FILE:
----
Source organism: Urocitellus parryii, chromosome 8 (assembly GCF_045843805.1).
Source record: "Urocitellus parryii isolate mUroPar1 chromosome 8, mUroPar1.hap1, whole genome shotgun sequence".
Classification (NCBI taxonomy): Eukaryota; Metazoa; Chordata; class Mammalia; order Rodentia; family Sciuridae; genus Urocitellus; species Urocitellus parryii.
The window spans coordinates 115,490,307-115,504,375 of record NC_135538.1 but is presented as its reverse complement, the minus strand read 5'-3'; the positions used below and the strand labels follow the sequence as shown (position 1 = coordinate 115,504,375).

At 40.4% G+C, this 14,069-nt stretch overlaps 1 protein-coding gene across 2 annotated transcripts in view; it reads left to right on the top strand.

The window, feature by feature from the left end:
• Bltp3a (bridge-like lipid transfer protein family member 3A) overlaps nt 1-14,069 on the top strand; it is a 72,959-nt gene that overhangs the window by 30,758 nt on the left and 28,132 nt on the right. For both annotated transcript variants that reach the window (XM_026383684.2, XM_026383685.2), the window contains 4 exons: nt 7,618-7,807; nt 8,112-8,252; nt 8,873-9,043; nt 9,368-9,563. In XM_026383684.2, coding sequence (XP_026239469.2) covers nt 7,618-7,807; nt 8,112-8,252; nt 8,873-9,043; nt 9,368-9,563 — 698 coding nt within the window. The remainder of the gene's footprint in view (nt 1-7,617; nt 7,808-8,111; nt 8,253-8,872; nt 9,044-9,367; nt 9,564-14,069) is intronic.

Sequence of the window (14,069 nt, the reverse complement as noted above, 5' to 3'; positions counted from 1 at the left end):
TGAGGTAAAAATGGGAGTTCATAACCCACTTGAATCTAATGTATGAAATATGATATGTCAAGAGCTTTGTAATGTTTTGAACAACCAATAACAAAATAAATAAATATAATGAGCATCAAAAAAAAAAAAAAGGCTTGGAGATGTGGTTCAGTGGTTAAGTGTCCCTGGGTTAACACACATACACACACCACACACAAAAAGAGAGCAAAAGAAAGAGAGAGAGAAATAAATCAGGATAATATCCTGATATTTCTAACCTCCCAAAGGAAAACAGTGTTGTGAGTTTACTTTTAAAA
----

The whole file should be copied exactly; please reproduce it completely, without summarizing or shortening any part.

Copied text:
Source organism: Urocitellus parryii, chromosome 8 (assembly GCF_045843805.1).
Source record: "Urocitellus parryii isolate mUroPar1 chromosome 8, mUroPar1.hap1, whole genome shotgun sequence".
Classification (NCBI taxonomy): Eukaryota; Metazoa; Chordata; class Mammalia; order Rodentia; family Sciuridae; genus Urocitellus; species Urocitellus parryii.
The window spans coordinates 115,490,307-115,504,375 of record NC_135538.1 but is presented as its reverse complement, the minus strand read 5'-3'; the positions used below and the strand labels follow the sequence as shown (position 1 = coordinate 115,504,375).

At 40.4% G+C, this 14,069-nt stretch overlaps 1 protein-coding gene across 2 annotated transcripts in view; it reads left to right on the top strand.

The window, feature by feature from the left end:
• Bltp3a (bridge-like lipid transfer protein family member 3A) overlaps nt 1-14,069 on the top strand; it is a 72,959-nt gene that overhangs the window by 30,758 nt on the left and 28,132 nt on the right. For both annotated transcript variants that reach the window (XM_026383684.2, XM_026383685.2), the window contains 4 exons: nt 7,618-7,807; nt 8,112-8,252; nt 8,873-9,043; nt 9,368-9,563. In XM_026383684.2, coding sequence (XP_026239469.2) covers nt 7,618-7,807; nt 8,112-8,252; nt 8,873-9,043; nt 9,368-9,563 — 698 coding nt within the window. The remainder of the gene's footprint in view (nt 1-7,617; nt 7,808-8,111; nt 8,253-8,872; nt 9,044-9,367; nt 9,564-14,069) is intronic.

Sequence of the window (14,069 nt, the reverse complement as noted above, 5' to 3'; positions counted from 1 at the left end):
TGAGGTAAAAATGGGAGTTCATAACCCACTTGAATCTAATGTATGAAATATGATATGTCAAGAGCTTTGTAATGTTTTGAACAACCAATAACAAAATAAATAAATATAATGAGCATCAAAAAAAAAAAAAAGGCTTGGAGATGTGGTTCAGTGGTTAAGTGTCCCTGGGTTAACACACATACACACACCACACACAAAAAGAGAGCAAAAGAAAGAGAGAGAGAAATAAATCAGGATAATATCCTGATATTTCTAACCTCCCAAAGGAAAACAGTGTTGTGAGTTTACTTTTAAAA